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Grating ginger: frozen or not?


rotuts
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I don't use fresh ginger that often, so to keep it usable longer I freeze it. I look for a plump 'hand', rinse it and pat it very dry and toss it into a plastic bag, remove what air I can and freeze it.

When I need ginger, I take the frozen un-peeled ginger and grate it with various Microplanes. I plane the exposed area and toss that to get to the 'fresh' area that doesnt have 'freezer burn.'

today I was going to use a fair amount of ginger in various SV dishes Im setting up, so got a fresh 'hand.' Cut off a piece and tossed the rest in the freezer.

Low and behold the fresh did not grate well at all, but I had a small frozen piece that saved the day.

Didn't know this until now!

Edited by rotuts (log)
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I always use a micro plane for ginger and garlic - no problem if you rinse immediately.

Is the grating issue due to fibrous ginger? I've never tried to grate frozen ginger before. Can you tell the difference in the finished dish? I'd like to not waste so much of it, that's for sure.

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when i tried to grate the ginger fresh, it didnt cut so much as got crushed. this was with a sharp micro-plane. I was surprised. The frozen ginger with the same micro-plane grated perfectly. You vary the size of the 'grate' by the size of the micro-plane. I leave the skin on as it protects the ginger while frozen, and it gets added in the 'grate' You just plane off the exposed frozen end and toss until you get to 'fresh frozen' ginger.

I cant tell any difference in the dish. If you want larger chunks, then you use your knife.

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I usually use too much garlic per meal to bother with the freezing + grating. If I want a really fine puree of ginger, microplaning from fresh gives me that.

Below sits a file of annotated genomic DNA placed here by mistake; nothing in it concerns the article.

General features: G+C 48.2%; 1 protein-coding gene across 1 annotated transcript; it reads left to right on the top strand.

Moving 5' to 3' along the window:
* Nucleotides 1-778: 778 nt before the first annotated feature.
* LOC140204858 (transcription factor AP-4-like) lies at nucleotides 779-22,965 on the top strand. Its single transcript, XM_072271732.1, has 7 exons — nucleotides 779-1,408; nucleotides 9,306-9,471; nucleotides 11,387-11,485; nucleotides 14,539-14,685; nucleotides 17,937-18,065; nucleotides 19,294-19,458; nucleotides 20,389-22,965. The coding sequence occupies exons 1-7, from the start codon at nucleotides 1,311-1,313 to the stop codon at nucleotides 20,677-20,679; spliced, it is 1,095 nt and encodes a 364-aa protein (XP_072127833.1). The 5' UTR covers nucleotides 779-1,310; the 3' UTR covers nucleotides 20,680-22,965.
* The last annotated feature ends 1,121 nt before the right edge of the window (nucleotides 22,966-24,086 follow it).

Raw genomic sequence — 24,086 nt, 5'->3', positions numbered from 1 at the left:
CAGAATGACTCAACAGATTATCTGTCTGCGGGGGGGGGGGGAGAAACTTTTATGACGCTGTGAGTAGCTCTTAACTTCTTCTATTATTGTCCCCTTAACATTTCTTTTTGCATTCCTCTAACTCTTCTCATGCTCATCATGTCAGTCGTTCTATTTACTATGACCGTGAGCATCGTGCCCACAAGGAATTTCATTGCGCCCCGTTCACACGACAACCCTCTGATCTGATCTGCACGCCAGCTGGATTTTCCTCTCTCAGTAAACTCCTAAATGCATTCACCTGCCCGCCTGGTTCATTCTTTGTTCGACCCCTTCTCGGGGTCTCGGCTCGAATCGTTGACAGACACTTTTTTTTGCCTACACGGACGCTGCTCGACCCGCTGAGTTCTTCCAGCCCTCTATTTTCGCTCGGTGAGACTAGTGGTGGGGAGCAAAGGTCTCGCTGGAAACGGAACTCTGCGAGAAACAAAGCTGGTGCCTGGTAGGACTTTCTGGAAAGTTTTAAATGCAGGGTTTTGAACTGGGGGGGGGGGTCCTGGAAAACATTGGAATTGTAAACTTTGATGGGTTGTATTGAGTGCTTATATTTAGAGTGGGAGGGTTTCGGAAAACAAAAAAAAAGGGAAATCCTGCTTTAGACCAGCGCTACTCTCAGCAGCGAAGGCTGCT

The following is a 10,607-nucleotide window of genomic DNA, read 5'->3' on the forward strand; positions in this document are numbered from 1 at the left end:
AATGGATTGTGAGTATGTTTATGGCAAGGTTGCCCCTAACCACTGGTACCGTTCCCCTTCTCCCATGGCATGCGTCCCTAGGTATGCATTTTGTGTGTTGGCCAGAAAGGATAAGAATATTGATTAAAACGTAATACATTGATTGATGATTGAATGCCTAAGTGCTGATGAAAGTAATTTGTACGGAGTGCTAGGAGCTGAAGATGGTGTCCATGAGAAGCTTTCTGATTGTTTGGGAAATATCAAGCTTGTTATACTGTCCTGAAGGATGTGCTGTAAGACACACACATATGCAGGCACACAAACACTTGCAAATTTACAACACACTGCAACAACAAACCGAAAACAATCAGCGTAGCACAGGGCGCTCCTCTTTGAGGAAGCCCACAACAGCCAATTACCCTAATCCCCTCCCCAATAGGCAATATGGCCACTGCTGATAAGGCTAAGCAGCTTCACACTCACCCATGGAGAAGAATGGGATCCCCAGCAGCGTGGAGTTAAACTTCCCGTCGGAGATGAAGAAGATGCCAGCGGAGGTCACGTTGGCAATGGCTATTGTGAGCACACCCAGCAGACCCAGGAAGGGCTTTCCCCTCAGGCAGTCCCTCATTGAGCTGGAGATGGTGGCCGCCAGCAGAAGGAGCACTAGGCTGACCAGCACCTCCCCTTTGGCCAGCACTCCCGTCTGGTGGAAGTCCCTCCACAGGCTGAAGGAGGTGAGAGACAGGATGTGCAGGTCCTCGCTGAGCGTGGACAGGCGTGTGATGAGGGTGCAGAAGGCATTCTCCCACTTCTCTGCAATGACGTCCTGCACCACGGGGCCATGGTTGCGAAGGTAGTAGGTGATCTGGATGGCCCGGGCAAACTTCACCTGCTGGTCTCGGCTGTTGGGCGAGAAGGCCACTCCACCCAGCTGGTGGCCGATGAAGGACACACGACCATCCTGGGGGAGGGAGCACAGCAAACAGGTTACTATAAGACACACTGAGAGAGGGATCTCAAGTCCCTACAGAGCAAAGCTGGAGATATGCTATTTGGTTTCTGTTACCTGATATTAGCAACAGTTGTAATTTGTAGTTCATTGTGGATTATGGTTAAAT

Galangal, obviously since it's a close cousin of ginger. I freeze but don't grate lemongrass and kaffir lime leaves as well. The one exception to frozen ginger is when I use slices in a broth that are later removed. Slicing frozen ginger is too much of a pain so I get fresh.

PS: I am a guy.

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  • 2 years later...

Found this thread while looking for something else ginger related.

 

I've been making peanut sauce with fresh ginger.  I buy it fresh and keep it in a sealed zip bag in the fridge.  I don't keep it a very long time before it gets used up.  I grate it with one of two Microplanes that I have, and the results are just perfect.  First, I peel the skin exposing as much ginger as needed and then just grate away.  I cannot image grating frozen ginger and getting a better result.

 

Rotuts, and others, what do you experience when grating fresh ginger that makes it inferior to frozen?

 ... Shel


 

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using a microplane,  frozen grates much better than fresh, but  a ceramic ginger grater for fresh is even better imo.   I was lucky enough to pick this one up for 10 Cents at a thrift shop.

 

grater_zps7593aaf2.jpg

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I don't have problems or issues with grating fresh ginger.  I just use a box grater, usually after scraping off the skin. The juices definitely get collected and used too.  I can imagine that if one does not get juices freely running when grating "fresh" ginger then the ginger really isn't "fresh" anymore.  I've never frozen ginger, never needed to, don't see the need to.  I use a lot of ginger.  Really old ginger and/or very fibrous ones I might use for other purposes - like braises or slow-simmered (or double steamed) soups, but usually they just get tossed.  For other uses (which is most of the time, really) the ginger gets julienned or simply sliced, usually with the skin left on but sometimes not, depending on what I am making or what I feel like.  I've never needed to microplane slices of ginger, simply using my chef's knife is good enough.  At other times I use my cleaver to crush (smack down hard) on knobs of ginger - better for releasing the juices - when using it for soups and poaches and stocks.  Hard to do that with frozen ginger, I think.